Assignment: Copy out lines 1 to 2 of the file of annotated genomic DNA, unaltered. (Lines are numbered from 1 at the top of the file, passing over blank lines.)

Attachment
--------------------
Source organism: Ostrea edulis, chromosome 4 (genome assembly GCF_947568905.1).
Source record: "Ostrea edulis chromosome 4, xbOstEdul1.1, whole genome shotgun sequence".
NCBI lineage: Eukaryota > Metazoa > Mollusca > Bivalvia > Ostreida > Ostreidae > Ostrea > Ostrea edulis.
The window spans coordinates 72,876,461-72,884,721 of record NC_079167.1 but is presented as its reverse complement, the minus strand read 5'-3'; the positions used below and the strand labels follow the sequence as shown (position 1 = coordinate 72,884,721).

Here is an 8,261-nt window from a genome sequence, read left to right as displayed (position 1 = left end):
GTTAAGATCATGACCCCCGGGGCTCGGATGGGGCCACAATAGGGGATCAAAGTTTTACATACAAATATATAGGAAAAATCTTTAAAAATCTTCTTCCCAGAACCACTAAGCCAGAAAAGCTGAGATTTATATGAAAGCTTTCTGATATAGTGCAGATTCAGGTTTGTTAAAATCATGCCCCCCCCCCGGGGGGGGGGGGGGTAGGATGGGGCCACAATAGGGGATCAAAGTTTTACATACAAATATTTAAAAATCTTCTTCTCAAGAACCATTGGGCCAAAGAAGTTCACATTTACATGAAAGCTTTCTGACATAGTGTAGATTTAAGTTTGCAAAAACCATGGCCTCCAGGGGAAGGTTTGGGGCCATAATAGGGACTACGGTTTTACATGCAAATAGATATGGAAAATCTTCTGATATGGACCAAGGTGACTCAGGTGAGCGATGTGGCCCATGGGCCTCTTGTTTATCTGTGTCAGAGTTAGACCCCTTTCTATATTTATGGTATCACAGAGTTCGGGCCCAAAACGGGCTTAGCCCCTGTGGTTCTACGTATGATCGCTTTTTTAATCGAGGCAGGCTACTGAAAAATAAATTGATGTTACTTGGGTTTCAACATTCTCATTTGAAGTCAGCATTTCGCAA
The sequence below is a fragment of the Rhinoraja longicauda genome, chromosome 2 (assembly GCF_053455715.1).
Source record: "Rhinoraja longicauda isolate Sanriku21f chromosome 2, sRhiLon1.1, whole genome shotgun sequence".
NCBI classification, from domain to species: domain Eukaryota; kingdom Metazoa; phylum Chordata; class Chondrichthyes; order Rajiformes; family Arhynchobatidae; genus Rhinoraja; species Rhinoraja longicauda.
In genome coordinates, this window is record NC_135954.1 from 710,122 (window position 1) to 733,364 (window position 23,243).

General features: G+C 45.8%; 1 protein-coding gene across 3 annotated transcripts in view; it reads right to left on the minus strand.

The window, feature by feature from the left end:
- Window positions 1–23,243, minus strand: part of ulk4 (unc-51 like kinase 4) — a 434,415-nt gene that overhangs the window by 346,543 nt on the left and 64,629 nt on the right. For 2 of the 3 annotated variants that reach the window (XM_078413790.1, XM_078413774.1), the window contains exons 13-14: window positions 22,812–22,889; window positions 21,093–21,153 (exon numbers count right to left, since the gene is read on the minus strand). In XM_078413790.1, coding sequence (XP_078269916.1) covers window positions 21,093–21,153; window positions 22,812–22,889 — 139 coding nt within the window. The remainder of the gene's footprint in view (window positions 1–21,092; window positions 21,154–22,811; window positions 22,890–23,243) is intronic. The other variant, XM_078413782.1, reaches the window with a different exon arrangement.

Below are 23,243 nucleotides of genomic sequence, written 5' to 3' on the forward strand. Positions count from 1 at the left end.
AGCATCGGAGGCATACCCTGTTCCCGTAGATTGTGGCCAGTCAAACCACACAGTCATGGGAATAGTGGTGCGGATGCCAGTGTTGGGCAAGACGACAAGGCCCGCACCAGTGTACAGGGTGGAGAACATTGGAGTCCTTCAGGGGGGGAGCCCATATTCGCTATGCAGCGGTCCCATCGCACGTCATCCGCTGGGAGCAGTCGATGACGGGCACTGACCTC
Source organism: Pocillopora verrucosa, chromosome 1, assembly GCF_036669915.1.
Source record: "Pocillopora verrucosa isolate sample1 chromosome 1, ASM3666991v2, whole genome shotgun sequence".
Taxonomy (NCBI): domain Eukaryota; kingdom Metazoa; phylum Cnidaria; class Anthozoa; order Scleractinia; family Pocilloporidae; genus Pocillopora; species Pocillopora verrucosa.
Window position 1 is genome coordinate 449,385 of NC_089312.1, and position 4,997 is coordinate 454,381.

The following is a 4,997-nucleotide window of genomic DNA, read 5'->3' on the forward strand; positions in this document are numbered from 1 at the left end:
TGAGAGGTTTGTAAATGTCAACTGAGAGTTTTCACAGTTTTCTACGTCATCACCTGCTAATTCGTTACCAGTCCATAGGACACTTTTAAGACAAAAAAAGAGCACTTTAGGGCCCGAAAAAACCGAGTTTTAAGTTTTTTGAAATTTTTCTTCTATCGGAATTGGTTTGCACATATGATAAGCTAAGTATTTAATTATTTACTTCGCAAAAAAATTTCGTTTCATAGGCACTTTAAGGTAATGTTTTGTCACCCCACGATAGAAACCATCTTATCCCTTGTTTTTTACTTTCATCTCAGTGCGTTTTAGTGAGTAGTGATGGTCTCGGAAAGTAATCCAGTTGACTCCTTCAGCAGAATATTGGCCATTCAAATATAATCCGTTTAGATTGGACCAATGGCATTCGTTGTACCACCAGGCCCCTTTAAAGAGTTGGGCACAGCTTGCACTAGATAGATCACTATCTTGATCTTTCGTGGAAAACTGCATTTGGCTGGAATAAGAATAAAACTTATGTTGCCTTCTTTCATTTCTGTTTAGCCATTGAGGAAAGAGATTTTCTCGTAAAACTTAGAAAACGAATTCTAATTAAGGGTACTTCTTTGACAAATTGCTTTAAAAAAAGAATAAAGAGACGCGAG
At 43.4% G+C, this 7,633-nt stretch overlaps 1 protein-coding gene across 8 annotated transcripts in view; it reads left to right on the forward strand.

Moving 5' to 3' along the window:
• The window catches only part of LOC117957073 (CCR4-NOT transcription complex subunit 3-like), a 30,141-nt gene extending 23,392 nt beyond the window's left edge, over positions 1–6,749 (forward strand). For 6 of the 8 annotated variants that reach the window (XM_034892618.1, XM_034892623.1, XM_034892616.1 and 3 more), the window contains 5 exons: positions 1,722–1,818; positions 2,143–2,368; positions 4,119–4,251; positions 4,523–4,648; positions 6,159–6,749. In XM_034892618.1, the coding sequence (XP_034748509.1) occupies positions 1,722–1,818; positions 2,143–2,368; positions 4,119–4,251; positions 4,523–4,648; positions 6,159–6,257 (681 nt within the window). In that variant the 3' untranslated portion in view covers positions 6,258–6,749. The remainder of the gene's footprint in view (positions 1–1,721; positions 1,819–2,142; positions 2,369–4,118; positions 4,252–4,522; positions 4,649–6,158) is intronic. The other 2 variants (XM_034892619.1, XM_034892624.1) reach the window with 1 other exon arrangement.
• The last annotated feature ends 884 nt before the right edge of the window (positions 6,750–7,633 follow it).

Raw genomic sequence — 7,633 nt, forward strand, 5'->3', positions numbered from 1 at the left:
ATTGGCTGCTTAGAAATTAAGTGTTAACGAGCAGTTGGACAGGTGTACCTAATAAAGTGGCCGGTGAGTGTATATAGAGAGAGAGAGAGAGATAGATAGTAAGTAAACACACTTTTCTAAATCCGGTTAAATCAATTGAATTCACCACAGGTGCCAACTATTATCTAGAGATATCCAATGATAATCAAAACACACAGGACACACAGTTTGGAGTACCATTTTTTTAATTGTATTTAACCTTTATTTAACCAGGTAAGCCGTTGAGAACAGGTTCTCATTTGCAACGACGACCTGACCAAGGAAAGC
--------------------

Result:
Source organism: Ostrea edulis, chromosome 4 (genome assembly GCF_947568905.1).
Source record: "Ostrea edulis chromosome 4, xbOstEdul1.1, whole genome shotgun sequence".